In Part 1 of this series, we defined a health-promoting diet by nutrient density.
Today, we’re going to look at foundation nutrients – what are the baseline nutrition decisions to make on a meal-by-meal basis for optimal health and body composition?
Remember the overarching question we asked last week that precipitated this whole series:
What do I eat to lose/maintain a weight I’m happy with, and achieve optimal health?
The concept of foundation nutrition, or “bricks and mortar”, is simple: a baseline diet, the principles of which are universal before we get into any other considerations.
Keeping with the theme of simplicity, here is the baseline diet triage:
That’s it. I call it a foundation or baseline diet because whatever you flesh your diet out with – more carbs or more fat – depends on several factors that we’ll deal with in subsequent posts (personal preference, current body composition goals, health status etc.), but this baseline is universal.
And when you begin to make these choices on a meal-by-meal basis, you end up with a diet that is:
Let’s look at each component in turn, so you can set up your baseline diet…
The easiest diet hack of all time – eat more protein. I’ve written before about protein, and some of the myths that surround it.
Here’s 8 reasons why I consider it the no.1 foundation nutrient:
Important caveat: all of this applies to plant-based diets, from weight loss to the fact that pea protein is just as effective as whey for stimulating muscle protein synthesis and promoting strength gains.
Certain factors, however, do need addressing for protein in plant-based diets, namely:
In particular lysine and leucine. By emphasising legumes as the primary protein source in a plant based diet (one cup every day, minimum), lysine and leucine requirements can be met – add hard cheeses (1oz) and eggs (2-4) (if lacto-ovo vegetarian), roasted soybeans/tofu (1oz), or pumpkin seeds (1oz) to round out intake of these amino acids.
This relates to the issue of ’complete’ proteins, or food combining (e.g. eating brown rice with legumes), which is often advised for plant-based diets, but is not necessary. The important factor is obtaining adequate protein from multiple plant-based sources sources over the course of the day i.e. shifting emphasis to 24-hour intake vs meal-by-meal combining.
This is more important for athletes or weekend warriors – it can be hard to meet a specific protein target without carrying calories with you, as all plant-based protein sources come with added carbs (e.g. if from beans), or fats (e.g. if from nuts/seeds). A good plant-based protein powder can help fill the gaps, without added carbs/fats. Pea protein or brown rice protein are the best options, but there is a caveat with plant-based protein powders – you’ll want a much higher dose (around 30-50g) to obtain the amount of leucine to maximally stimulate muscle protein synthesis.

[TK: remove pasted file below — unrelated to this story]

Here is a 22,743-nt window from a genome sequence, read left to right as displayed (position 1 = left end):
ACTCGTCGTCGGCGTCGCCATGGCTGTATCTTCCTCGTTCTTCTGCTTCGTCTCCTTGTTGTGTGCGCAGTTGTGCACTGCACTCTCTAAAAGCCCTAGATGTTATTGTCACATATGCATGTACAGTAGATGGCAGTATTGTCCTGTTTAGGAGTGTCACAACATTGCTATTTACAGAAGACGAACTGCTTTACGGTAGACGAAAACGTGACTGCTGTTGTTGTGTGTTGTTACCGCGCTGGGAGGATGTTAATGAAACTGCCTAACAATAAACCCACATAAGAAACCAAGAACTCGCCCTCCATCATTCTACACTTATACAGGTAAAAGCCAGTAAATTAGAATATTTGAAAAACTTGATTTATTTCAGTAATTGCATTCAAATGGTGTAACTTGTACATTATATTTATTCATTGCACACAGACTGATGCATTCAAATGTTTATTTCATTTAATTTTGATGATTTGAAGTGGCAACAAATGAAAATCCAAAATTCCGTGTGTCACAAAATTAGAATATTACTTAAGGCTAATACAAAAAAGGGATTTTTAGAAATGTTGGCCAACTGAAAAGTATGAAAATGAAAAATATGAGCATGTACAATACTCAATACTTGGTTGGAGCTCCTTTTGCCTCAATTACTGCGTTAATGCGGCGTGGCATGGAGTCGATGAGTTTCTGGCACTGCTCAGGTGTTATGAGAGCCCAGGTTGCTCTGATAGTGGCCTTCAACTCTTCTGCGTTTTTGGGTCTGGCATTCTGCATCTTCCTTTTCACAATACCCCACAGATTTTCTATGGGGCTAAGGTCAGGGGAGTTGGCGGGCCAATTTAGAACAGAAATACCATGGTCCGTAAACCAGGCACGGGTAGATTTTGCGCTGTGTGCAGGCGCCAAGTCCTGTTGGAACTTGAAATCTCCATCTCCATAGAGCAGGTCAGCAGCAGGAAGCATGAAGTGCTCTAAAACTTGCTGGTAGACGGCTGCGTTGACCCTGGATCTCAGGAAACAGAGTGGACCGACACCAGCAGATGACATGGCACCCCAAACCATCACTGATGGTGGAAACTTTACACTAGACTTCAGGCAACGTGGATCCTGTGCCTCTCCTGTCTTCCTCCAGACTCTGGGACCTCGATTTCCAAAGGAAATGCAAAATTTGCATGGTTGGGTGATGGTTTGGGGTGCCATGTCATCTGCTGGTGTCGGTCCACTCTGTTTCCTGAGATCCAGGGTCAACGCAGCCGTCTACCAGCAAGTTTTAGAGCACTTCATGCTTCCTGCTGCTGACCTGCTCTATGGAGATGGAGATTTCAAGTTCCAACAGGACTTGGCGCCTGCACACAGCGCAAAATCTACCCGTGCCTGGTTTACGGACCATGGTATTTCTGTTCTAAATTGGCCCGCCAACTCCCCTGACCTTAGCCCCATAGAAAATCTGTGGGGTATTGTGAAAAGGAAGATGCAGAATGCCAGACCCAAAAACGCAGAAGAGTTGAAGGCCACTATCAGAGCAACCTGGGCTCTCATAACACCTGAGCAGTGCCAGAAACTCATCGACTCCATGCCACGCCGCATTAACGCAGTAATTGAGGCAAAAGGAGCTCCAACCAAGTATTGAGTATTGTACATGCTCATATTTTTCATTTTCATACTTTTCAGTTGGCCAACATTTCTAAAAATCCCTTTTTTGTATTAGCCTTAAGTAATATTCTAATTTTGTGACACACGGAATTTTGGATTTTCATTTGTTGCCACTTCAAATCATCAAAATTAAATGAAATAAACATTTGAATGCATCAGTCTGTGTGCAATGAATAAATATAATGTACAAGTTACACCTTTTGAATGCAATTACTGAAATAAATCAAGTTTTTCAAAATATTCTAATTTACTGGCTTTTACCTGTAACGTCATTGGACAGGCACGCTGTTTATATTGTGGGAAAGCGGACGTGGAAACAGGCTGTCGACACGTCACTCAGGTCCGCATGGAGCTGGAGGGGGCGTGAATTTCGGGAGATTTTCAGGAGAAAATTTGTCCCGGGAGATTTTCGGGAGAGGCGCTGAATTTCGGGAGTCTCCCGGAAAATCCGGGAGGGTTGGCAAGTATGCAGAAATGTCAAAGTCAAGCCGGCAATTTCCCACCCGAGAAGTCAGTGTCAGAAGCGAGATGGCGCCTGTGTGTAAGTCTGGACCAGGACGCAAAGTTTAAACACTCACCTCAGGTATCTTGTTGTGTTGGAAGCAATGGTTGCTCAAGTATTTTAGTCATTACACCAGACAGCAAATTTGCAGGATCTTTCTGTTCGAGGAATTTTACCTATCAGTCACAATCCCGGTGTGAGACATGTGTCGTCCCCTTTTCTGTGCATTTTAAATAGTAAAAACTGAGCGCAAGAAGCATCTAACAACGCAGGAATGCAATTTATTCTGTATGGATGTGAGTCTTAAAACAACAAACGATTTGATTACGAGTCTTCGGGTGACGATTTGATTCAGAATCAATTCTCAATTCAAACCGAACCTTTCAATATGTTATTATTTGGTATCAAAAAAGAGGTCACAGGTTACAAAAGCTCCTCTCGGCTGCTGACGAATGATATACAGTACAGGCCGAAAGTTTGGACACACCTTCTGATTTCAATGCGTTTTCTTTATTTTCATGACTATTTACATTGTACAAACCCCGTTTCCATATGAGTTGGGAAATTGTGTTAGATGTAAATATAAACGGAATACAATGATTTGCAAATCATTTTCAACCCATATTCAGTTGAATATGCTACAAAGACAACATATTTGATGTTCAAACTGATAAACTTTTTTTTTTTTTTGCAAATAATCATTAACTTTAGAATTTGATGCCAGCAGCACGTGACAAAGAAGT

Ok, you now know why protein is the primary foundation nutrient. The question is, how much? Keeping with the theme of simplicity, the Precision Nutrition palm-based recommendations are hard to beat: two palm-sized servings for me at each meal; one for women.
For plant based dieters, make that one cup beans/lentils/legumes for men, half-cup for women, every day (minimum), rounded out with nuts, seeds and ‘complete’ plant-based proteins like quinoa, buckwheat, chia and hemp seeds, soy, and spirulina.
There are so many aspects of the nutrition discussion that are up for debate. Through all of this, there is one element that is incontrovertible: eating more veg is protective against disease.
What constitutes a foundational, bricks and mortar element of a diet more than the biologically active phytonutrient compounds that are exclusively found in vegetables, fruits and plants?
Phytonutrients may have important roles in protecting against cardiovascular disease, reducing the risk of cancer, protecting against osteoporosis, decreasing inflammation, and providing antioxidant protection.
There are over 900 phytonutrients, and even a medium sized piece of fruit could have over 100 such compounds.
The colour of the vegetable or fruit denotes its particular phytonutrient makeup – hence why “eat the rainbow” is solid nutrition advice.
For this baseline aspect to your diet, follow these simple recommendations:
Easy, yeah? Eat non-starchy veg with every single meal, eat as much as you like, and eat 1-2 pieces of whole fruit or 1-2 cups berries every day (based on personal preference).
I’ve written a number of posts recently about the importance of marine omega-3 fish oils to human health, and the focus of Part 3 of this series is dietary fat – so I’m not going to duplicate much here.
Essential fats are not something we need to ensure on a meal-by-meal basis like protein and veg, but on a daily basis we want to balance omega-6 and omega-3 intake. The evolutionary ratio of 2:1 omega-6:omega-3 has been replaced by the Standard Western Diet of almost 15:1-20:1, which is associated with low-grade systemic inflammation and the full spectrum of ‘Non-Communicable Diet-Induced Disease.’
Getting this part of the baseline diet in check is easy:
So ultimately it comes to this: eat less processed food, and eat more fish (or supplement if you don’t).
You know now how to build a foundation diet that is health promoting, disease preventing, nutrient dense and ultimately low in overall calories (we’ll fill in the gaps to meet energy needs in the next couple of posts).
To recap, your baseline simplified diet:
And thus, your foundation is laid.
Next week we’ll look at the importance of dietary fat, and considerations for when you might flesh out your diet with more, or less, of it.